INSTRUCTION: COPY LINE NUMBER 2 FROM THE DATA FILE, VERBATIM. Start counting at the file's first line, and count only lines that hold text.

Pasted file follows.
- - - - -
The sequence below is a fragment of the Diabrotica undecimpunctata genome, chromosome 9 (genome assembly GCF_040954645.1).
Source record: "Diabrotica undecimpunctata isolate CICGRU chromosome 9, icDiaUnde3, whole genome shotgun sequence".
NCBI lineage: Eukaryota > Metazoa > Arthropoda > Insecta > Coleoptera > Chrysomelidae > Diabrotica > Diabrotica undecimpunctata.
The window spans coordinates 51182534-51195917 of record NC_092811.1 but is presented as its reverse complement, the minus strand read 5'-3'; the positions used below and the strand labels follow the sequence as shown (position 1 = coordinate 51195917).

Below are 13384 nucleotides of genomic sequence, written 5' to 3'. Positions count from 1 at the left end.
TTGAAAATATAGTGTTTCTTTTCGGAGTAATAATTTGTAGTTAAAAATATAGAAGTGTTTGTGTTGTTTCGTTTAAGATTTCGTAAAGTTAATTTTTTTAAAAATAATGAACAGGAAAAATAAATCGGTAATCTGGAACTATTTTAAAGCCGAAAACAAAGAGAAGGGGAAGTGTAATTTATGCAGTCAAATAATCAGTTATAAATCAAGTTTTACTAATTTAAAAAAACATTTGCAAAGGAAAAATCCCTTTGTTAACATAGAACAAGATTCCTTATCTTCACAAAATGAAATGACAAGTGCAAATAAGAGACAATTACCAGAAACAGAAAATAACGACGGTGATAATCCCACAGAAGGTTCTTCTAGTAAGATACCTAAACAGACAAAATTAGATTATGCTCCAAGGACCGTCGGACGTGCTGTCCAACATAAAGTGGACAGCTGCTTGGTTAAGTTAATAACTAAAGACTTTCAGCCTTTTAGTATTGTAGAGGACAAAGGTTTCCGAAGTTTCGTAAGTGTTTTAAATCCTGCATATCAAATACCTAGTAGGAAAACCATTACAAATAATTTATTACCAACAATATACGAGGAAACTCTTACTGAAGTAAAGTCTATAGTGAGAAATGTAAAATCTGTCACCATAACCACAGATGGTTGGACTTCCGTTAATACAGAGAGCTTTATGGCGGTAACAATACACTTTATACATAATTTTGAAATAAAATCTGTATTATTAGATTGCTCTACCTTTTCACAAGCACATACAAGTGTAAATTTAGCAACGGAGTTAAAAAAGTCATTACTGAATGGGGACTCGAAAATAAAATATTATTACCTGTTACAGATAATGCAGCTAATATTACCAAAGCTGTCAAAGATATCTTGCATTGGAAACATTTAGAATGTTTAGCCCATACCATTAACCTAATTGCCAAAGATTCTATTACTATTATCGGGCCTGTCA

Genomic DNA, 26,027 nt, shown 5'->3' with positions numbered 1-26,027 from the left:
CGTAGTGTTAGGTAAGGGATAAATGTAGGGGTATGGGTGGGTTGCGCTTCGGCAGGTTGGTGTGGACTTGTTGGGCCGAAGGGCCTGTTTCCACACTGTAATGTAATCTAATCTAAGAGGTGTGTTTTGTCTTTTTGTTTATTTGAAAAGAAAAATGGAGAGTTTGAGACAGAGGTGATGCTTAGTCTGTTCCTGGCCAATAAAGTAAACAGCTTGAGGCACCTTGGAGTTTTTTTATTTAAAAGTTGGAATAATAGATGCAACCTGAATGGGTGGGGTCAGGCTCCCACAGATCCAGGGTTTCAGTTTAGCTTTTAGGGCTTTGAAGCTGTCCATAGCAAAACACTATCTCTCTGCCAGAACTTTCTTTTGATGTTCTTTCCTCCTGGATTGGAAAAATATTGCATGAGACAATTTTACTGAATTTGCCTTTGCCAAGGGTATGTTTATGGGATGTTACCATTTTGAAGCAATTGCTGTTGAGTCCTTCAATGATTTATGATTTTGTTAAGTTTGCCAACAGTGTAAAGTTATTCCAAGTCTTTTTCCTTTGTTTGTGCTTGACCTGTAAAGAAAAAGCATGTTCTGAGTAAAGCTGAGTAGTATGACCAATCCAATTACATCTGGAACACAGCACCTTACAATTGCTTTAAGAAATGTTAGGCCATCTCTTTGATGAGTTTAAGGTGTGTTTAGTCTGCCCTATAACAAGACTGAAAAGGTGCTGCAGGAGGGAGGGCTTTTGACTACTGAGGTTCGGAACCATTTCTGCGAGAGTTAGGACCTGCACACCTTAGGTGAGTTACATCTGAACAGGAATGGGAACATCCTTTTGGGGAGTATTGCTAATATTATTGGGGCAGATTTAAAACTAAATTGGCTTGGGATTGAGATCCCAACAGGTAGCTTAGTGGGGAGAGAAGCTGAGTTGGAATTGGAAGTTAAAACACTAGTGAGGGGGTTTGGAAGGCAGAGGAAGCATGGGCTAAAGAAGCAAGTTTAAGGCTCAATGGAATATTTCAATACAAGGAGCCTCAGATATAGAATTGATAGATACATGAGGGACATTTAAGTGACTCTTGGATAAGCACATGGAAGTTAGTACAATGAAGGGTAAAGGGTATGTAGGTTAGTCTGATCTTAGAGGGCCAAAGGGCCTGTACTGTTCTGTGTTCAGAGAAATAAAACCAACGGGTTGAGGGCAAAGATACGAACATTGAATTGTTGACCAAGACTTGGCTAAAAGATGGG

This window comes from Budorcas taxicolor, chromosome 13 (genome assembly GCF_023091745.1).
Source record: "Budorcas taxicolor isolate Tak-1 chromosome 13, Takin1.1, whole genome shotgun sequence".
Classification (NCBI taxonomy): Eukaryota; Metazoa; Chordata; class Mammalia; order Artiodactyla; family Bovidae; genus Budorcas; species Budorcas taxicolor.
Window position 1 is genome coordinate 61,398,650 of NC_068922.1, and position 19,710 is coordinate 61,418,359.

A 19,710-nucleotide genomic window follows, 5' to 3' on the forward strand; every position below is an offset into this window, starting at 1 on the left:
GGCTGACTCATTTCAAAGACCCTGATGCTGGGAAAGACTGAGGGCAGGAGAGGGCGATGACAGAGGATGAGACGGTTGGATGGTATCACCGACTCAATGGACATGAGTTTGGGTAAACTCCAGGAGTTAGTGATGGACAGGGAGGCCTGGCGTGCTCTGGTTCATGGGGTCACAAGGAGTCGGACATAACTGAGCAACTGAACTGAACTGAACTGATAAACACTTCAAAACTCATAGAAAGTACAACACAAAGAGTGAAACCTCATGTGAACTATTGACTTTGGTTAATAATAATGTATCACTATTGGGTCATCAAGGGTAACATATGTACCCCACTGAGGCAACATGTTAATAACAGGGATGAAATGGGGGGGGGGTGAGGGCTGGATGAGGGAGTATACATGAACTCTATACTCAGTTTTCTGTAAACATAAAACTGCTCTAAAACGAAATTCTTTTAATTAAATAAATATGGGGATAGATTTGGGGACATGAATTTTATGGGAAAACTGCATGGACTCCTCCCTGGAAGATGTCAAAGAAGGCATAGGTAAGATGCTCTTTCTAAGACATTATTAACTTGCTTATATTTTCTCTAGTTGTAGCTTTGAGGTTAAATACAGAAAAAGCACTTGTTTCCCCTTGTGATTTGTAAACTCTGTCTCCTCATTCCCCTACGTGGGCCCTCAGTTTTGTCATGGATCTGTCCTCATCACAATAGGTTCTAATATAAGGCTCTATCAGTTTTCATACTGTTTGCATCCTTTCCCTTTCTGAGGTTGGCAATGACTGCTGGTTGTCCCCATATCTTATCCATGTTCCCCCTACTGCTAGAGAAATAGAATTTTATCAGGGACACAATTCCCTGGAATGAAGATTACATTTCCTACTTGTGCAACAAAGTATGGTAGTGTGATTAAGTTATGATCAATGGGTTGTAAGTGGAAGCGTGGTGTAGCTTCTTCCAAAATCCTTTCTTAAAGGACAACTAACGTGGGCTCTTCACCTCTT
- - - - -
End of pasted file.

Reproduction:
Source record: "Diabrotica undecimpunctata isolate CICGRU chromosome 9, icDiaUnde3, whole genome shotgun sequence".